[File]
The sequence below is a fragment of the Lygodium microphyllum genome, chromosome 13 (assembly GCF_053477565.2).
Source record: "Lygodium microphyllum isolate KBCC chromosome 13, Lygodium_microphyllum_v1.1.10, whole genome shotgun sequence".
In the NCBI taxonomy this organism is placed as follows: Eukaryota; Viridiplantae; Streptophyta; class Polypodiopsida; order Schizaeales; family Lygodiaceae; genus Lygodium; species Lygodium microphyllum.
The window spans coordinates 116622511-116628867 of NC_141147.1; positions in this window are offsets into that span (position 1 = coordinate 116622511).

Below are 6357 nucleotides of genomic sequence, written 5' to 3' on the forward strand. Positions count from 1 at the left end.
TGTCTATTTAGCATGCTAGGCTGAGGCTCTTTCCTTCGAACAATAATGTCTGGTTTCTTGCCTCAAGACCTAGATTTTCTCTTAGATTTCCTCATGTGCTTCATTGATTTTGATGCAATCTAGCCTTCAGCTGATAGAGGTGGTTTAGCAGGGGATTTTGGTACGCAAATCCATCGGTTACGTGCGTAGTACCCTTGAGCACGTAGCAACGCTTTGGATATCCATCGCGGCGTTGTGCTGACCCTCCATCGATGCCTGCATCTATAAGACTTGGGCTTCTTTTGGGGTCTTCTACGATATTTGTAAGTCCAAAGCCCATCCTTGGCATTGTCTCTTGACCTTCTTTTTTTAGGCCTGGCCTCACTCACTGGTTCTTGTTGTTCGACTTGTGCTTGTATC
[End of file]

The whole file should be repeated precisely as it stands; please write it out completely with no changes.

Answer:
The sequence below is a fragment of the Lygodium microphyllum genome, chromosome 13 (assembly GCF_053477565.2).
Source record: "Lygodium microphyllum isolate KBCC chromosome 13, Lygodium_microphyllum_v1.1.10, whole genome shotgun sequence".
In the NCBI taxonomy this organism is placed as follows: Eukaryota; Viridiplantae; Streptophyta; class Polypodiopsida; order Schizaeales; family Lygodiaceae; genus Lygodium; species Lygodium microphyllum.
The window spans coordinates 116622511-116628867 of NC_141147.1; positions in this window are offsets into that span (position 1 = coordinate 116622511).

Below are 6357 nucleotides of genomic sequence, written 5' to 3' on the forward strand. Positions count from 1 at the left end.
TGTCTATTTAGCATGCTAGGCTGAGGCTCTTTCCTTCGAACAATAATGTCTGGTTTCTTGCCTCAAGACCTAGATTTTCTCTTAGATTTCCTCATGTGCTTCATTGATTTTGATGCAATCTAGCCTTCAGCTGATAGAGGTGGTTTAGCAGGGGATTTTGGTACGCAAATCCATCGGTTACGTGCGTAGTACCCTTGAGCACGTAGCAACGCTTTGGATATCCATCGCGGCGTTGTGCTGACCCTCCATCGATGCCTGCATCTATAAGACTTGGGCTTCTTTTGGGGTCTTCTACGATATTTGTAAGTCCAAAGCCCATCCTTGGCATTGTCTCTTGACCTTCTTTTTTTAGGCCTGGCCTCACTCACTGGTTCTTGTTGTTCGACTTGTGCTTGTATC